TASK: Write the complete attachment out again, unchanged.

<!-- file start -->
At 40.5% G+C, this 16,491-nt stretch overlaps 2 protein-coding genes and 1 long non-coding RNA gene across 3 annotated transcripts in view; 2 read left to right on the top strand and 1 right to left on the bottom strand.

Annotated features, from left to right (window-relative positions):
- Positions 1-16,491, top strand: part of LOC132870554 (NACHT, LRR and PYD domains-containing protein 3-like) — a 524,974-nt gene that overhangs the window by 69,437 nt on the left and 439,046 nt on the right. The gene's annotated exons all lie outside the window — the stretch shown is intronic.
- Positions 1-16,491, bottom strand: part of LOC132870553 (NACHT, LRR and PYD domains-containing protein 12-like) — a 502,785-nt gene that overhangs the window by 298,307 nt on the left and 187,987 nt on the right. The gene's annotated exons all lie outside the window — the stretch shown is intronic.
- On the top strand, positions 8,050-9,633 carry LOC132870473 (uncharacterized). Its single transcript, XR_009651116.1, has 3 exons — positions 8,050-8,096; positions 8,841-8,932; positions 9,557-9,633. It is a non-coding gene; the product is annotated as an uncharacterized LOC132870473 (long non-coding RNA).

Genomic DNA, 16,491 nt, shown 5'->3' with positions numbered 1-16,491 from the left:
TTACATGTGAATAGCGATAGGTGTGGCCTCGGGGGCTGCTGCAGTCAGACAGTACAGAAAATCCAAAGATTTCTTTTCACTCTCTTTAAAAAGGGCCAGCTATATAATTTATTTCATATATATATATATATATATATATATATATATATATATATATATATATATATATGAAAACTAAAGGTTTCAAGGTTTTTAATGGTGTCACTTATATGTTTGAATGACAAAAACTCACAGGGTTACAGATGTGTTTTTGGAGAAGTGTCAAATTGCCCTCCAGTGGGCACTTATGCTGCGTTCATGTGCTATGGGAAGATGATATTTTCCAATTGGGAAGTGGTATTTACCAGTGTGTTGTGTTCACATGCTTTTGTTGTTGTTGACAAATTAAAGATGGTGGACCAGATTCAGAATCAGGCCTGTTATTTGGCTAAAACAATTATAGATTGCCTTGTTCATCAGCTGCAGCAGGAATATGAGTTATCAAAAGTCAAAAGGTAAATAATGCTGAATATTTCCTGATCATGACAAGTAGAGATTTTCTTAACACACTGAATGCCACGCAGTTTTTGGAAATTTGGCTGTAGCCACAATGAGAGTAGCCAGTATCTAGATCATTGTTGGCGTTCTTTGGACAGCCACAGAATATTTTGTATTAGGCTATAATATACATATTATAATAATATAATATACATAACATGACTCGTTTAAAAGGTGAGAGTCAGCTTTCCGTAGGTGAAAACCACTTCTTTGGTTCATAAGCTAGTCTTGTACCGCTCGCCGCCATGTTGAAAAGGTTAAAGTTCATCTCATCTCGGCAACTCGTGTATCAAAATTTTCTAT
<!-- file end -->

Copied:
At 40.5% G+C, this 16,491-nt stretch overlaps 2 protein-coding genes and 1 long non-coding RNA gene across 3 annotated transcripts in view; 2 read left to right on the top strand and 1 right to left on the bottom strand.

Annotated features, from left to right (window-relative positions):
- Positions 1-16,491, top strand: part of LOC132870554 (NACHT, LRR and PYD domains-containing protein 3-like) — a 524,974-nt gene that overhangs the window by 69,437 nt on the left and 439,046 nt on the right. The gene's annotated exons all lie outside the window — the stretch shown is intronic.
- Positions 1-16,491, bottom strand: part of LOC132870553 (NACHT, LRR and PYD domains-containing protein 12-like) — a 502,785-nt gene that overhangs the window by 298,307 nt on the left and 187,987 nt on the right. The gene's annotated exons all lie outside the window — the stretch shown is intronic.
- On the top strand, positions 8,050-9,633 carry LOC132870473 (uncharacterized). Its single transcript, XR_009651116.1, has 3 exons — positions 8,050-8,096; positions 8,841-8,932; positions 9,557-9,633. It is a non-coding gene; the product is annotated as an uncharacterized LOC132870473 (long non-coding RNA).

Genomic DNA, 16,491 nt, shown 5'->3' with positions numbered 1-16,491 from the left:
TTACATGTGAATAGCGATAGGTGTGGCCTCGGGGGCTGCTGCAGTCAGACAGTACAGAAAATCCAAAGATTTCTTTTCACTCTCTTTAAAAAGGGCCAGCTATATAATTTATTTCATATATATATATATATATATATATATATATATATATATATATATATATATATATGAAAACTAAAGGTTTCAAGGTTTTTAATGGTGTCACTTATATGTTTGAATGACAAAAACTCACAGGGTTACAGATGTGTTTTTGGAGAAGTGTCAAATTGCCCTCCAGTGGGCACTTATGCTGCGTTCATGTGCTATGGGAAGATGATATTTTCCAATTGGGAAGTGGTATTTACCAGTGTGTTGTGTTCACATGCTTTTGTTGTTGTTGACAAATTAAAGATGGTGGACCAGATTCAGAATCAGGCCTGTTATTTGGCTAAAACAATTATAGATTGCCTTGTTCATCAGCTGCAGCAGGAATATGAGTTATCAAAAGTCAAAAGGTAAATAATGCTGAATATTTCCTGATCATGACAAGTAGAGATTTTCTTAACACACTGAATGCCACGCAGTTTTTGGAAATTTGGCTGTAGCCACAATGAGAGTAGCCAGTATCTAGATCATTGTTGGCGTTCTTTGGACAGCCACAGAATATTTTGTATTAGGCTATAATATACATATTATAATAATATAATATACATAACATGACTCGTTTAAAAGGTGAGAGTCAGCTTTCCGTAGGTGAAAACCACTTCTTTGGTTCATAAGCTAGTCTTGTACCGCTCGCCGCCATGTTGAAAAGGTTAAAGTTCATCTCATCTCGGCAACTCGTGTATCAAAATTTTCTAT